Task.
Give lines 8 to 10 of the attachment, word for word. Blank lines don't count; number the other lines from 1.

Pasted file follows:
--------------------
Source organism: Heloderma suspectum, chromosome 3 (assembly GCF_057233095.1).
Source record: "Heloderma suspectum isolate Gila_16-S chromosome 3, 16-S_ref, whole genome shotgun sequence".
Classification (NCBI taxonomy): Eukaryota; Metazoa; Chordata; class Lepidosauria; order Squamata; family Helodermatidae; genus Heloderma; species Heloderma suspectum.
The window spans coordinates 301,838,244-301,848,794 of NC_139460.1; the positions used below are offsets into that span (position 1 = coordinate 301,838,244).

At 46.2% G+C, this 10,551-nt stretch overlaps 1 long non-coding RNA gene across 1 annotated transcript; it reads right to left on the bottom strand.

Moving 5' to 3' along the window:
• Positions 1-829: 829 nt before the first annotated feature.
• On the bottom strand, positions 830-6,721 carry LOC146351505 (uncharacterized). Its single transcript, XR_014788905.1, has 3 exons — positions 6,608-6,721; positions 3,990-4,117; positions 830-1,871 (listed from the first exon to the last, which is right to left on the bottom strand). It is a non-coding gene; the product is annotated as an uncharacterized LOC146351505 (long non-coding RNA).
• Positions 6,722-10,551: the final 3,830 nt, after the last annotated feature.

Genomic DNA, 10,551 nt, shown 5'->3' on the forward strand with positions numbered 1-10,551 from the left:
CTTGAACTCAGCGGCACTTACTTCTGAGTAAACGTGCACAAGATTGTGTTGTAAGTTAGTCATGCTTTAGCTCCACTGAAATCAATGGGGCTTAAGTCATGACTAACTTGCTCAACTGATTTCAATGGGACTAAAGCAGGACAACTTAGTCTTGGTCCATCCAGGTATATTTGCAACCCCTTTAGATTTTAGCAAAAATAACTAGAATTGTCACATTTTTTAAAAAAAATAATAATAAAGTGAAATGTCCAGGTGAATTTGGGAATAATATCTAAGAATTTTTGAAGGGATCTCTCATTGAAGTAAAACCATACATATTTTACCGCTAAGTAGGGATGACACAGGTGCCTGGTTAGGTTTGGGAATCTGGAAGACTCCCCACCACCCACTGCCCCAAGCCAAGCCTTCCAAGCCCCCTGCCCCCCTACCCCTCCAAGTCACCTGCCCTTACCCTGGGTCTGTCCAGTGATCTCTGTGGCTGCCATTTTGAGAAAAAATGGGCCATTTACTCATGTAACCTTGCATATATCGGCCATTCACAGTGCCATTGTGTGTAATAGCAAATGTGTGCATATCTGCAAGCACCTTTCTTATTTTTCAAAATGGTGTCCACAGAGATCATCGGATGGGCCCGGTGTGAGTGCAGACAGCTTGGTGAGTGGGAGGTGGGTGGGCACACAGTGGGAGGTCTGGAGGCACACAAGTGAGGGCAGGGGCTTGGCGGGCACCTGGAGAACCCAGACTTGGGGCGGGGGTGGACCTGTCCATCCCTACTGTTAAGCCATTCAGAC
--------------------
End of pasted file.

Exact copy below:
• On the bottom strand, positions 830-6,721 carry LOC146351505 (uncharacterized). Its single transcript, XR_014788905.1, has 3 exons — positions 6,608-6,721; positions 3,990-4,117; positions 830-1,871 (listed from the first exon to the last, which is right to left on the bottom strand). It is a non-coding gene; the product is annotated as an uncharacterized LOC146351505 (long non-coding RNA).
• Positions 6,722-10,551: the final 3,830 nt, after the last annotated feature.

Genomic DNA, 10,551 nt, shown 5'->3' on the forward strand with positions numbered 1-10,551 from the left: